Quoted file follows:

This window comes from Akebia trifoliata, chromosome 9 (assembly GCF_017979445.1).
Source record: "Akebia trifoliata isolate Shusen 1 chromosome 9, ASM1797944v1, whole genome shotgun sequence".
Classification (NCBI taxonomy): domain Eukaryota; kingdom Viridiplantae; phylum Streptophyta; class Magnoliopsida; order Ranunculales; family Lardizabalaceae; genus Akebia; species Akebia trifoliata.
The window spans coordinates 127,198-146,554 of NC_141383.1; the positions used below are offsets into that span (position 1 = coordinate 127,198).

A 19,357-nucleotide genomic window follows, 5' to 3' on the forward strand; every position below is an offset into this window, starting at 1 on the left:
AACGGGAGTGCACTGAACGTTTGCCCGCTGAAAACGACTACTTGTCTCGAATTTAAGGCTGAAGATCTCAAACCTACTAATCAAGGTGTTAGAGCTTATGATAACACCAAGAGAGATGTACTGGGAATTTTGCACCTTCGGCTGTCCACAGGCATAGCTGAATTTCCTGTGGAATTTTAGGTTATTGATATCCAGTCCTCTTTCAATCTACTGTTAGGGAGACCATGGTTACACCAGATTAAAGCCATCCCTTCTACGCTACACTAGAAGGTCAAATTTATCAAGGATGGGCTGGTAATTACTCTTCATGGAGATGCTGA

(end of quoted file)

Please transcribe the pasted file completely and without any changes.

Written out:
This window comes from Akebia trifoliata, chromosome 9 (assembly GCF_017979445.1).
Source record: "Akebia trifoliata isolate Shusen 1 chromosome 9, ASM1797944v1, whole genome shotgun sequence".
Classification (NCBI taxonomy): domain Eukaryota; kingdom Viridiplantae; phylum Streptophyta; class Magnoliopsida; order Ranunculales; family Lardizabalaceae; genus Akebia; species Akebia trifoliata.
The window spans coordinates 127,198-146,554 of NC_141383.1; the positions used below are offsets into that span (position 1 = coordinate 127,198).

A 19,357-nucleotide genomic window follows, 5' to 3' on the forward strand; every position below is an offset into this window, starting at 1 on the left:
AACGGGAGTGCACTGAACGTTTGCCCGCTGAAAACGACTACTTGTCTCGAATTTAAGGCTGAAGATCTCAAACCTACTAATCAAGGTGTTAGAGCTTATGATAACACCAAGAGAGATGTACTGGGAATTTTGCACCTTCGGCTGTCCACAGGCATAGCTGAATTTCCTGTGGAATTTTAGGTTATTGATATCCAGTCCTCTTTCAATCTACTGTTAGGGAGACCATGGTTACACCAGATTAAAGCCATCCCTTCTACGCTACACTAGAAGGTCAAATTTATCAAGGATGGGCTGGTAATTACTCTTCATGGAGATGCTGA